Last edited 20 Jan 2021

High aspirations, sound foundations: a discussion report on the centre-ground case for building 100,000 new public homes

In September 2015, at the Labour Party annual conference in Brighton, left-leaning think tank the Smith Institute published, High aspirations, sound foundations: a discussion report on the centre-ground case for building 100,000 new public homes, written by shadow housing minister John Healey MP. This followed the election of Jeremy Corbyn as Labour leader, with a stated intention of building 240,000 new homes a year.

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The report is intended to start a debate about what it describes as ‘the social housing crisis’ facing Britain. It suggests that there are alternatives to the government's housing policies, and sets out how Labour propose reviving social housing and reducing the housing benefits bill.

The report suggests that, ‘For decades we have not been building the new homes we need in Britain. The housing market has failed, is failing and will continue to fail. And when markets are failing, smart state intervention is imperative… It’s simply indefensible for government ministers to deny responsibility for ensuring people are decently housed and for helping the next generation get on. An affordable home isn’t a ‘nice to have’, it’s the bedrock for the lives and futures of individuals and families throughout the country.’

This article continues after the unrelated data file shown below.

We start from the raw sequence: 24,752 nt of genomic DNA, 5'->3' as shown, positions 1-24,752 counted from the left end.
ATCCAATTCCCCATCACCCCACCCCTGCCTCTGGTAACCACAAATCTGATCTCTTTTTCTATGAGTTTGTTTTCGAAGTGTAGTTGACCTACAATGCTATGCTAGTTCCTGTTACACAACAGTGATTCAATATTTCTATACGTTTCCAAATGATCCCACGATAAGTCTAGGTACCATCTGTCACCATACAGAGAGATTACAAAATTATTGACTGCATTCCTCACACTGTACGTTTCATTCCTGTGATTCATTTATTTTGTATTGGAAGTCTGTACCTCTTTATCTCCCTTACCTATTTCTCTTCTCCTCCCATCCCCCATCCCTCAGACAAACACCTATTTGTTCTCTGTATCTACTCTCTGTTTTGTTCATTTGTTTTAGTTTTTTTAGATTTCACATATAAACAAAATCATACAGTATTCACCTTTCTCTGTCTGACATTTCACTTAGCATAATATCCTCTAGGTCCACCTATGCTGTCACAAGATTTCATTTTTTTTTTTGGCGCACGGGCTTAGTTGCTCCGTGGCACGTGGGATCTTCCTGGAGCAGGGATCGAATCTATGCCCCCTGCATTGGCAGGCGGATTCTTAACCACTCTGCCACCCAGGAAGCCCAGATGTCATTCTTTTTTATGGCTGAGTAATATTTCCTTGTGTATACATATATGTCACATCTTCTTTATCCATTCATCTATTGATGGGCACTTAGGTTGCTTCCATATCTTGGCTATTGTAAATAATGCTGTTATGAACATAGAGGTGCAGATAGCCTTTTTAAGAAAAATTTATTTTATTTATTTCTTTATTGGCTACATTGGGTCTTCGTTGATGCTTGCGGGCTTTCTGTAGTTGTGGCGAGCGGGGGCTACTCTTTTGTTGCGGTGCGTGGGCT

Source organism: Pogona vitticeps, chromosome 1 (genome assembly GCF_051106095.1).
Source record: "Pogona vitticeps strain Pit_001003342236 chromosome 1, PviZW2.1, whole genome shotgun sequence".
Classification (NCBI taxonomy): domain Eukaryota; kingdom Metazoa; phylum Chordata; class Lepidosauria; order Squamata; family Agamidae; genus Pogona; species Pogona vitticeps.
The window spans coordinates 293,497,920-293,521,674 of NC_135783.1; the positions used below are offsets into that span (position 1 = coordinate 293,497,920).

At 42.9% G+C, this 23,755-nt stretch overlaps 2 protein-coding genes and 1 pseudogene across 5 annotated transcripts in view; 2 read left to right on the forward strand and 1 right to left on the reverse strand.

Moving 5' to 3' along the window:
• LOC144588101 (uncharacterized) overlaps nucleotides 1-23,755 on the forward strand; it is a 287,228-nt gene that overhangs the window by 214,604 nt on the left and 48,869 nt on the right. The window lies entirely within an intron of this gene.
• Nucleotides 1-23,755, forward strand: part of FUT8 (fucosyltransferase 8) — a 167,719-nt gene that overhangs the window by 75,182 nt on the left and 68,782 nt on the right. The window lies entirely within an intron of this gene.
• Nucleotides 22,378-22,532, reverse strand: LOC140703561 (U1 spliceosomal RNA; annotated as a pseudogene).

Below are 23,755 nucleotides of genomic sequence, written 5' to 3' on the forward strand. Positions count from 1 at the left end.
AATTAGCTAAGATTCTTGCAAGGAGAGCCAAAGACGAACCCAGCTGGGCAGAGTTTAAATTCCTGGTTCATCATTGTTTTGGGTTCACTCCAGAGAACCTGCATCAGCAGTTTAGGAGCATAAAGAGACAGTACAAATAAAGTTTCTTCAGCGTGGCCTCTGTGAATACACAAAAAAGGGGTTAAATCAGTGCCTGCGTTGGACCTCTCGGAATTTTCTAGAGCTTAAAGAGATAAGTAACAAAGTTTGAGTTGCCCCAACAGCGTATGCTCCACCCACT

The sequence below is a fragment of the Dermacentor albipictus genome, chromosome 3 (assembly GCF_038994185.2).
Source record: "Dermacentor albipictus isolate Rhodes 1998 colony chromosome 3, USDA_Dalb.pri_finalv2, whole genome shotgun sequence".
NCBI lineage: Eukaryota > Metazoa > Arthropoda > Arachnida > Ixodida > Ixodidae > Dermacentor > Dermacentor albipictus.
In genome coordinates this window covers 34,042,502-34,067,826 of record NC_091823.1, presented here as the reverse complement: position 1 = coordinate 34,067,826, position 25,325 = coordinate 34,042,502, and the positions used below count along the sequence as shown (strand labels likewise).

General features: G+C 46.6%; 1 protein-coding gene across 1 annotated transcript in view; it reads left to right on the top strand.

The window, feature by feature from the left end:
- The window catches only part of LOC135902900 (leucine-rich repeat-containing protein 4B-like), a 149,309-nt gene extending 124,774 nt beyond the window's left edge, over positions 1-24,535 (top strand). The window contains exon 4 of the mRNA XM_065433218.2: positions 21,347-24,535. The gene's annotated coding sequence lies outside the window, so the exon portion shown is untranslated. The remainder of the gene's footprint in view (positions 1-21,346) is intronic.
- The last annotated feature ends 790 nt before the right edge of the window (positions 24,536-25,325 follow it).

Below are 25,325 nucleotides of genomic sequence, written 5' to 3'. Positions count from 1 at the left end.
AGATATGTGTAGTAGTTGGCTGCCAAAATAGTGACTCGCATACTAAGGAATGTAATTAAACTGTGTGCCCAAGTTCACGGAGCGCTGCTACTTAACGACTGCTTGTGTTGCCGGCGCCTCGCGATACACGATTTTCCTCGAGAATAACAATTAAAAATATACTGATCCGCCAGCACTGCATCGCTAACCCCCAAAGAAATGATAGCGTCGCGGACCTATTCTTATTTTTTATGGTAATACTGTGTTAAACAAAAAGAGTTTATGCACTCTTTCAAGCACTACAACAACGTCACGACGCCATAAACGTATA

It points out that home ownership has fallen every year since 2010, homelessness and the cost of renting is rising, and that 63,000 social rented homes have been lost in the last five years. In 2015, just 124,500 new homes were built in England, which it suggests is half the number required to meet demand.

The central proposition of the paper is that, ‘...we can’t build the homes that our country needs to comfortably and affordably house our children and grandchildren without a substantial and sustained programme of public house-building.’ This it proposes is economically possible, because council and housing association homes not only generate income, but also help reduce the housing benefits bill through cheaper rents.

Healy suggests the need for new publicly-built housing has five key drivers:

  • The inability of house-builders to build the homes people need by themselves.
  • A housing costs crisis that affects millions of households.
  • Affordable housing increases the incentive to work, making work pay for households on low incomes.
  • Public investment in house-building provides an boost to the economy.
  • New public housing investment can pay for itself.

The report sets out a series of policy changes which it claims could build 100,000 new public homes a year by 2020 and make the taxpayer a profit at the same time.

It then sets three challenges that must be met:

  • Finding the language and arguments to justify the investment required.
  • Persuading voters that investment in new affordable homes is a good use of public money.
  • Scaling up public house building will require effort and innovation from all parts of the housing industry.

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